|4. Forms of Corrosion|
4.7 Hydrogen Blistering [3/3]
Mechanism of Hydrogen Blistering
Atomic hydrogen is the only species capable of penetrating steel, the molecular form of hydrogen is not capable of diffusion. Hydrogen blistering and hydrogen embrittlement are only produced by atomic hydrogen.
Diffusion of atomic hydrogen
The hydrogen ion H+ accepts electrons from the cathode and becomes hydrogen atom
2H+ + 2e H2
Sometimes hydrogen atoms do not combine together to form hydrogen gas, instead, they diffuse straight away in a a metal surface. Certain impurities (poisons) like sulfides, cyanides and arsenic compounds prevent the formation of molecular hydrogen and help hydrogen to diffuse into steel. It is the diffusion of hydrogen atoms that can can induce hydrogen damage such as blistering and hydrogen induced cracking of steel.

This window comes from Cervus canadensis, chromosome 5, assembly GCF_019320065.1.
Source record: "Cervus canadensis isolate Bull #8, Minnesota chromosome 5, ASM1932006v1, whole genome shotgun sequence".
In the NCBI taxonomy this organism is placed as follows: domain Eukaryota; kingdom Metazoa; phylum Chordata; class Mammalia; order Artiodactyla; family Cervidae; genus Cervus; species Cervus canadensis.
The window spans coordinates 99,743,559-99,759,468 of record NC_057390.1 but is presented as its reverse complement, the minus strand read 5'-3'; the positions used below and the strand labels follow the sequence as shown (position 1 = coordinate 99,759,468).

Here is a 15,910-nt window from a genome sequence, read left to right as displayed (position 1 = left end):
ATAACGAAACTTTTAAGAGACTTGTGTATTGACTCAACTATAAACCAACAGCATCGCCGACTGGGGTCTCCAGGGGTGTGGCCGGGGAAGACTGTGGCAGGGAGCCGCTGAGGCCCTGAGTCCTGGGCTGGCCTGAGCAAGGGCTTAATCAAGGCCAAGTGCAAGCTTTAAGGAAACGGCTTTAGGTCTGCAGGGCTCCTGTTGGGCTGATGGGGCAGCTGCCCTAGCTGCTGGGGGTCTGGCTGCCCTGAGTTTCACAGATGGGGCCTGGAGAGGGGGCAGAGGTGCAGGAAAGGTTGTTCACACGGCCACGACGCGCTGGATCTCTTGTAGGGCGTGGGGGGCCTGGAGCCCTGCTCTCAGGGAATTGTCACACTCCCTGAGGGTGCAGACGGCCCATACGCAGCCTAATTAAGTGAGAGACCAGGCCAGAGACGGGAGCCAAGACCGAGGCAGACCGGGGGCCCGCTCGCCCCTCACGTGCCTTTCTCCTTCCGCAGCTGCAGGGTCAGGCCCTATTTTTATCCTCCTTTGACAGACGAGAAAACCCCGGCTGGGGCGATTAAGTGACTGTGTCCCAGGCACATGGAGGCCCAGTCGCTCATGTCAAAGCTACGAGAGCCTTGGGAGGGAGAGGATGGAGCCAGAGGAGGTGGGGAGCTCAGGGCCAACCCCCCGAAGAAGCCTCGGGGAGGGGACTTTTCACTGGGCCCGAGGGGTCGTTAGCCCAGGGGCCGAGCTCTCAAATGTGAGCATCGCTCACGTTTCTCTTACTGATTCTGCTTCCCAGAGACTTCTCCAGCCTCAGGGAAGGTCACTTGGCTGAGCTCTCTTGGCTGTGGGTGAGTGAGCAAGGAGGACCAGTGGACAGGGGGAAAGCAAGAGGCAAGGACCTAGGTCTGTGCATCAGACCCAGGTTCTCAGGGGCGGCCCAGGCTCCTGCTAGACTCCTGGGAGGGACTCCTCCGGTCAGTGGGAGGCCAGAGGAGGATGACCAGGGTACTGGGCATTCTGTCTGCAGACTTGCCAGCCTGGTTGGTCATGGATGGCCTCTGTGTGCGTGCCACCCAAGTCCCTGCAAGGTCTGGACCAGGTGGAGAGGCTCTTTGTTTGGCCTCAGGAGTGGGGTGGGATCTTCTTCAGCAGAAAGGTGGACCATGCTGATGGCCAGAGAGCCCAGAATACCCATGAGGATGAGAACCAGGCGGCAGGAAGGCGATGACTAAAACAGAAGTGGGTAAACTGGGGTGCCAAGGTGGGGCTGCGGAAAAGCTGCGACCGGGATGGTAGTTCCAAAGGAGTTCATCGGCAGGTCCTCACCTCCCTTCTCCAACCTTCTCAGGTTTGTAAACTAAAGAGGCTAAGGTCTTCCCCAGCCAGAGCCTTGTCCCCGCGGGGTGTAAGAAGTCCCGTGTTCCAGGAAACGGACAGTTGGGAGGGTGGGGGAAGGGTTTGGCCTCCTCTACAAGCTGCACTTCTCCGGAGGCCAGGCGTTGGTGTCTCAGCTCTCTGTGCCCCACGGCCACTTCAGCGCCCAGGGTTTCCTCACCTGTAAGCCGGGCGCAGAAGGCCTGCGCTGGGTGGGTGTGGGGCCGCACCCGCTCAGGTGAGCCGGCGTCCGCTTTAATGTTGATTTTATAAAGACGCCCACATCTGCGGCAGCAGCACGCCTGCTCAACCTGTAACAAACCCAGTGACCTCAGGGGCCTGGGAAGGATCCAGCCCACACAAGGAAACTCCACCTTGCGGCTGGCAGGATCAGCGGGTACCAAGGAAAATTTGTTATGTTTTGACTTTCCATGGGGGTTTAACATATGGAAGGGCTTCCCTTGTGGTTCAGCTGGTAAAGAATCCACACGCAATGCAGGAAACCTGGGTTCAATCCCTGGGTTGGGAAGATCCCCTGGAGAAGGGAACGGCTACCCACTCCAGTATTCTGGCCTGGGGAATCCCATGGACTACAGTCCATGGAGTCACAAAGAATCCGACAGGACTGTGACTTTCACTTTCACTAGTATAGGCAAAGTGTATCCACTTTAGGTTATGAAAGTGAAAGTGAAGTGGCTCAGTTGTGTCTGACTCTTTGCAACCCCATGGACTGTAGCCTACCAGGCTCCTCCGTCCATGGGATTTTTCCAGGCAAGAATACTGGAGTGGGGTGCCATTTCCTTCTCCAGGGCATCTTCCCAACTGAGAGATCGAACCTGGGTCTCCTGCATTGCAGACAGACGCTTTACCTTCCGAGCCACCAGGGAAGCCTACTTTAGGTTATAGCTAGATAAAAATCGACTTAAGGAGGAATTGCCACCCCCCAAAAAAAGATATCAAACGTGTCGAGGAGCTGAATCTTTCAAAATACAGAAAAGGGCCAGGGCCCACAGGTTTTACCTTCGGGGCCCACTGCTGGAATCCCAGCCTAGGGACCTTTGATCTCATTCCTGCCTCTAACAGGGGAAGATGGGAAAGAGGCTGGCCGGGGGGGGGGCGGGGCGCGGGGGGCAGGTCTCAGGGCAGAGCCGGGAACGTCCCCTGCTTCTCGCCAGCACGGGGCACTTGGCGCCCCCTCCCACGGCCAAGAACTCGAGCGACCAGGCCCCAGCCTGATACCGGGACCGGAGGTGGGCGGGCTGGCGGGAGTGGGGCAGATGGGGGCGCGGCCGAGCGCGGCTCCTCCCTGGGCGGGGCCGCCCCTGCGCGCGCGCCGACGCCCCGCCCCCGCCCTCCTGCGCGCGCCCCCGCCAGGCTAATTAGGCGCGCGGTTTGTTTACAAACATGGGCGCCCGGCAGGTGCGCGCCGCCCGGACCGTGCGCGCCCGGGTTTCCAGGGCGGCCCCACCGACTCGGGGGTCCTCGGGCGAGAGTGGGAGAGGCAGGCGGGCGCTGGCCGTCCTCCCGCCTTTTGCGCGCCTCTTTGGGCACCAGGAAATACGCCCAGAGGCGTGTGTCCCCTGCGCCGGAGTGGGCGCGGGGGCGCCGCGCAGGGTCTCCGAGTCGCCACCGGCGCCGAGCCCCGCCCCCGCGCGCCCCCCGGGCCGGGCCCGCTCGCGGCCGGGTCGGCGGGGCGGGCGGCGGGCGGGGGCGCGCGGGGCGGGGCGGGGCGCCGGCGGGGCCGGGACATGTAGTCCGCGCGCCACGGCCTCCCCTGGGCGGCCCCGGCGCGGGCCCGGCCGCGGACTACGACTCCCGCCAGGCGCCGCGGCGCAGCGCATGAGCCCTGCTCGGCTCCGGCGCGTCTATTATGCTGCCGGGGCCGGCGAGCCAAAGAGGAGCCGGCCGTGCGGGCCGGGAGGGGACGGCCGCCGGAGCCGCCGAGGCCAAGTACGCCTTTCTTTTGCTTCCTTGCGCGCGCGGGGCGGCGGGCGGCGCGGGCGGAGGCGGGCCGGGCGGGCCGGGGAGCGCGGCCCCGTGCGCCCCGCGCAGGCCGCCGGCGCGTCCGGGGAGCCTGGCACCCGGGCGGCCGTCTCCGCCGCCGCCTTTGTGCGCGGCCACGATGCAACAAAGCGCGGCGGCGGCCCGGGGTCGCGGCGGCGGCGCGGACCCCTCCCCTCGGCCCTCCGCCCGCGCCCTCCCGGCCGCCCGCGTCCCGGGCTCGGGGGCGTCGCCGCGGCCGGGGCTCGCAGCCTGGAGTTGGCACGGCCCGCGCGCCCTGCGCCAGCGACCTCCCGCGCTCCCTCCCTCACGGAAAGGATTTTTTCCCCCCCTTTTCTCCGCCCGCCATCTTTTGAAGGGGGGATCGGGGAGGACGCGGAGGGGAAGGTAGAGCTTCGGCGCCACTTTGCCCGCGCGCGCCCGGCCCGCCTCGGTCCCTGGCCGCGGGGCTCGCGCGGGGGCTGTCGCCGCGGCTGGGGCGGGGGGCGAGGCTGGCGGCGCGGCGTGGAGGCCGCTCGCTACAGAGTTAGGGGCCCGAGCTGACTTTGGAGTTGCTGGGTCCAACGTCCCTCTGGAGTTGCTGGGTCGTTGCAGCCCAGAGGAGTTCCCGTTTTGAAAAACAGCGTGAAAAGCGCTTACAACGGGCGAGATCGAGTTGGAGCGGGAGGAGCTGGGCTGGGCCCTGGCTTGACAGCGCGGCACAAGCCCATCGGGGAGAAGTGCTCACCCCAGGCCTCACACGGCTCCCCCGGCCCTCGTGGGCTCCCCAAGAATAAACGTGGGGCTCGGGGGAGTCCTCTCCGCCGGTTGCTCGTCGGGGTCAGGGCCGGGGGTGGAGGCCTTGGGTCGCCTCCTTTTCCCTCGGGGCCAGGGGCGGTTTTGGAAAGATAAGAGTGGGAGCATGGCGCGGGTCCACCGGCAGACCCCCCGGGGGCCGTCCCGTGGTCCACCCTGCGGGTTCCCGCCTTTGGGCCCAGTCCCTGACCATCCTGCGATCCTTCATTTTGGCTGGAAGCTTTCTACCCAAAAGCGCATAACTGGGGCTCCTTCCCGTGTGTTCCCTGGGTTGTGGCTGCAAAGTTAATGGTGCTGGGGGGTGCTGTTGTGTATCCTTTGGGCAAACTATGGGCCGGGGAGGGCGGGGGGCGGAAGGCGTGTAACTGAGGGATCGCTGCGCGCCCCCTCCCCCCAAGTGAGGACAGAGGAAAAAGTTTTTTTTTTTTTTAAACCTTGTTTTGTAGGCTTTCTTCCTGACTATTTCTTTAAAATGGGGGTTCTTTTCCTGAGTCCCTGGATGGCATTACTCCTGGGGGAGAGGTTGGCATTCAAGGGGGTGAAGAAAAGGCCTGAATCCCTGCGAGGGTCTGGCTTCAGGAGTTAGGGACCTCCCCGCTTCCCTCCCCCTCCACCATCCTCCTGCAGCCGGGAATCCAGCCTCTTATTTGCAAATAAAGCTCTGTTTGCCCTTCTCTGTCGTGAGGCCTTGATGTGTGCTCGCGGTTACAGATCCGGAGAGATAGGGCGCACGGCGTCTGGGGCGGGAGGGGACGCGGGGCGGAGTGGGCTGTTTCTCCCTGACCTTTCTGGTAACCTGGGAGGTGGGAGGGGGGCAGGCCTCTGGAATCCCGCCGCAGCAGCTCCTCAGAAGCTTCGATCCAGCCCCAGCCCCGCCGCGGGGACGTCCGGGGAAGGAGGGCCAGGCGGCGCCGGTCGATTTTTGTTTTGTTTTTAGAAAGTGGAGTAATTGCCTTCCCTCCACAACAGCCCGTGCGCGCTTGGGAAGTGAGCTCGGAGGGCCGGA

Figure below shows a case of high temperature hydrogen attack on a cooling tower heat exchanger tube.
The photographs below shows a specimen from a downhole tubing showing blistering of epoxy coating.
In summary, hydrogen attack occurs in these steps
Formation of hydrogen ions (H+)
Reduction of hydrogen ions to H atoms
Combination of hydrogen atoms to form hydrogen molecule
Escape of hydrogen molecules from the surface (H2)
Diffusion of some H atoms to inside of the surface
Accumulation of hydrogen atoms in voids to form molecular hydrogen
Exertion of significant pressure on the walls of the tank
Blistering followed by rupture depending on the steel in use
Use steels metallurgically modified to minimize voids and inclusions to prevent hydrogen gas formation
Remove poisons like arsenic and cyanide compounds and phosphorous containing ions. The poisons retard the formation of hydrogen molecules.
Use coatings impervious to hydrogen diffusion.
Use nickel based alloys because of their low hydrogen diffusion rates.
Use inhibitors in closed systems because they prevent hydrogen attacks.